In a nearly empty courtroom in Hartford on Monday, a half-dozen lawyers continued to fight over the dying wishes of a Southington woman who wanted to give her farm to the man who helped her care for the place for decades.
Instead of the probate court system making sure Manzo inherited the farm – what Josephine Smoron explicitly stated in her 2004 will – the controversy drags on, bouncing about dreary courtrooms, waiting for a judge to take charge and right a monumental wrong.
“My client is in desperate need to have this go forward,” Eliot Gersten, one of Manzo’s lawyers, told Superior Court Judge William H. Bright on Monday morning, complaining that bills aren’t getting paid. “This delay is hurting my client. He is living without heat.”
The case has landed in Judge Bright’s courtroom because the man appointed as conservator for Smoron, Southington lawyer John Nugent, has refused to step aside and admit his error. Nugent still controls two trusts that he set up in 2009 — unbeknownst to the dying Smoron or Manzo — that contain the estate’s assets.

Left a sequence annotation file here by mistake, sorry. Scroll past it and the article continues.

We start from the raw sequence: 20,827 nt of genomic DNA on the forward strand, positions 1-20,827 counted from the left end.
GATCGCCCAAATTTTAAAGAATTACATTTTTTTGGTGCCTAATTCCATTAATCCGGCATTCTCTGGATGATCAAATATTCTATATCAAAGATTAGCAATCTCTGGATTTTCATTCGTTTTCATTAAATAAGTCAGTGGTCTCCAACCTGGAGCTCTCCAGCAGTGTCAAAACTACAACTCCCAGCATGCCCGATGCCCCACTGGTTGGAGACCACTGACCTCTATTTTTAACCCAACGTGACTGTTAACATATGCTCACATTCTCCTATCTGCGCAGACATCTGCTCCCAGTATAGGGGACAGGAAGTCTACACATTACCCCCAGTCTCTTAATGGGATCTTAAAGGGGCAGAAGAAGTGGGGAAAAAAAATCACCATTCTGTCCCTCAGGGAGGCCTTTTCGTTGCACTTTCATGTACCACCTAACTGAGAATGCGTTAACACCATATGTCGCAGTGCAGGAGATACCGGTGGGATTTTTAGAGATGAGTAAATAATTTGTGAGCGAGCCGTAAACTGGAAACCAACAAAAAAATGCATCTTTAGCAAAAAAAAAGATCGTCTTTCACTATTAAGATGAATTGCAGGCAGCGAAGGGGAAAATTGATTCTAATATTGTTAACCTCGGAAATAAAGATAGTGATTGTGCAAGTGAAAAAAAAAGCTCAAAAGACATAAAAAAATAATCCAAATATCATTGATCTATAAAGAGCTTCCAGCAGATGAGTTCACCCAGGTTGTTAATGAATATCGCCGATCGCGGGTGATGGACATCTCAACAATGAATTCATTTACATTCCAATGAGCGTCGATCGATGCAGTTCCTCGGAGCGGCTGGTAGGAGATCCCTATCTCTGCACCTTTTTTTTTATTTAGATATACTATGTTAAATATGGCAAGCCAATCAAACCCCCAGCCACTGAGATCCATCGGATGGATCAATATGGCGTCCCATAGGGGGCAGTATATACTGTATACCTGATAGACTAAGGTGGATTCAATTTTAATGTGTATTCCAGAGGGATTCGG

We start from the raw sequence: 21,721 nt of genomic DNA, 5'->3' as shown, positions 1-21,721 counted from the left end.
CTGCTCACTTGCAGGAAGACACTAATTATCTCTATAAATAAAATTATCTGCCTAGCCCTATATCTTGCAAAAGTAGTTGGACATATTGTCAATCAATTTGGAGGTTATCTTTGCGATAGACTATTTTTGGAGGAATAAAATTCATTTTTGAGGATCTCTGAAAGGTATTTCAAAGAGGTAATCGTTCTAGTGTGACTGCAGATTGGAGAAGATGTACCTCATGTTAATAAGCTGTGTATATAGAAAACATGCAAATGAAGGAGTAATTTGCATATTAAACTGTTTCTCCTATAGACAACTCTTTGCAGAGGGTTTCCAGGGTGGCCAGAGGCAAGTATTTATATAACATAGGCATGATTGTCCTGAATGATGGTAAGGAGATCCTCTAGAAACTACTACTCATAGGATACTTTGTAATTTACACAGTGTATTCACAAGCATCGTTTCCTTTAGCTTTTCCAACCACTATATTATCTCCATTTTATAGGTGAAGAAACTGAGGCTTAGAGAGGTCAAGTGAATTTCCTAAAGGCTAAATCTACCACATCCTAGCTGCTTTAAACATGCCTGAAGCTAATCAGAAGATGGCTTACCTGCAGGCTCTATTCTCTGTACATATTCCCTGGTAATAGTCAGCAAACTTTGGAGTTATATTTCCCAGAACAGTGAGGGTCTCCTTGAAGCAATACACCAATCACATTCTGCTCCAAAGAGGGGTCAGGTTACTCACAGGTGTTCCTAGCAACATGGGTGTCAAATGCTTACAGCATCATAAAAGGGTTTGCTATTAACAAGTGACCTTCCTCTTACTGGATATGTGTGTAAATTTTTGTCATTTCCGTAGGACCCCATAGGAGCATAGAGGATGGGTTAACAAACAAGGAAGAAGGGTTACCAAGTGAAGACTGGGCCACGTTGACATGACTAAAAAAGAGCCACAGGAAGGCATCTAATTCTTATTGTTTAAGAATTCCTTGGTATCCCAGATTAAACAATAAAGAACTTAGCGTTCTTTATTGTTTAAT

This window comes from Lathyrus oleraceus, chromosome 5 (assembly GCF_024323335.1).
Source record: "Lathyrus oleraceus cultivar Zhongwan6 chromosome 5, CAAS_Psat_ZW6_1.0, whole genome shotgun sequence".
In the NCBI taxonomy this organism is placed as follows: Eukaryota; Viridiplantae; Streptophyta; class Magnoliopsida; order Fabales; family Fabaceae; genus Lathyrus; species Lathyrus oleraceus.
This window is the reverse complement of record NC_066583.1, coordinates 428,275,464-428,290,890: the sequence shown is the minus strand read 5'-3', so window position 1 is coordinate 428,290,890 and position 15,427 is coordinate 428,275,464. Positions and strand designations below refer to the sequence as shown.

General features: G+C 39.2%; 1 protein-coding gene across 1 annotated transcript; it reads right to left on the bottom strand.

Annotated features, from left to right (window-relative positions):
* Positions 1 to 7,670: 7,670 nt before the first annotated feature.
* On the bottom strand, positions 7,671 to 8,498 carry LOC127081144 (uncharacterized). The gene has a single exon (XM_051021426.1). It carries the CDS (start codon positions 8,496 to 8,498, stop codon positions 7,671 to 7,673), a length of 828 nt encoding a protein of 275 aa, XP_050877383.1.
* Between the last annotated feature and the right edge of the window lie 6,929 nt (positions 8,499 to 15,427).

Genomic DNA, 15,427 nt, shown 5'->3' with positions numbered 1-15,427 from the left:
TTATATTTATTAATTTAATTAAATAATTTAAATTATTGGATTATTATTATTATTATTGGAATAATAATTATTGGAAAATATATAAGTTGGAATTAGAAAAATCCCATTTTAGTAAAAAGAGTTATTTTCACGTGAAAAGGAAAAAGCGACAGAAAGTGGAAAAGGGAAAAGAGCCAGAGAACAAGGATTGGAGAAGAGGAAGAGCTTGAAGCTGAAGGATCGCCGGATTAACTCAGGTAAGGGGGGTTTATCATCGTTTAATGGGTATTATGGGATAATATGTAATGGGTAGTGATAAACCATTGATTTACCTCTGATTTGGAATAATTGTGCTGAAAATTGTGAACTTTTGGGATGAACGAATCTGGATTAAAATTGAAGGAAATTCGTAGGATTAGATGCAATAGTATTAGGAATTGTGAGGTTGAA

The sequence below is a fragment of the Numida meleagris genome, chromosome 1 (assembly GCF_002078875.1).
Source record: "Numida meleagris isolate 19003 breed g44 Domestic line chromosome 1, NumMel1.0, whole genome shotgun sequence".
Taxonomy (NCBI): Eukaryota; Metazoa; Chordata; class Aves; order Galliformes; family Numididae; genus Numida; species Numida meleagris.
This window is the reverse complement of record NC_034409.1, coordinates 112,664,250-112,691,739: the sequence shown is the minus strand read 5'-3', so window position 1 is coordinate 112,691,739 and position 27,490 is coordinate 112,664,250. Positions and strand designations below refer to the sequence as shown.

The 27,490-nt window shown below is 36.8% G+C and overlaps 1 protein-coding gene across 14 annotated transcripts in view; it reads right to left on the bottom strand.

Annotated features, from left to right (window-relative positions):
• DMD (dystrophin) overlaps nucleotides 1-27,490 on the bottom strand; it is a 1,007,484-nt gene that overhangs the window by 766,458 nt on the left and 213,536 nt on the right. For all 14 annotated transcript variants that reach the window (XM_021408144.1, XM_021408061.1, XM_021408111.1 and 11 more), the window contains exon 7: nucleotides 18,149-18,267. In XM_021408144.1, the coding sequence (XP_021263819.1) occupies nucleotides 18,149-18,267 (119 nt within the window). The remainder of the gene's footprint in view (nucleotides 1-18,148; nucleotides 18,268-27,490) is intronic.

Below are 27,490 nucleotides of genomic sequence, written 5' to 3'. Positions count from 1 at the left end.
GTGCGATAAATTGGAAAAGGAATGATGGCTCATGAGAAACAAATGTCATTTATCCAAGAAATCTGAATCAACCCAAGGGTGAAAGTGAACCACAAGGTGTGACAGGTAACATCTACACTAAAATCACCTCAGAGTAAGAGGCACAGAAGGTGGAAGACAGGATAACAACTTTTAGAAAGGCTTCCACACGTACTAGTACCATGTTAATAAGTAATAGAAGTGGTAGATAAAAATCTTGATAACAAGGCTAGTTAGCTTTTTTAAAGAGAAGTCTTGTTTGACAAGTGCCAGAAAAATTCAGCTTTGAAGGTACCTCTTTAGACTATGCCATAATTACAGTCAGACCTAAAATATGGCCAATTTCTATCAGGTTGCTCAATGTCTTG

The plan might have gone unchallenged if Manzo hadn’t complained to court authorities, who eventually ruled that Nugent abused his position as conservator. The Southington probate judge who appointed him, Bryan Meccariello, was censured by the Council on Probate Judicial Conduct for allowing Nugent to set up the trusts, which circumvent Smoron’s will. Meccariello did not run for re-election in 2010.
The trusts remain, and efforts to restore Manzo’s inheritance have stalled.
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Probate Fight Over Southington Farm Continues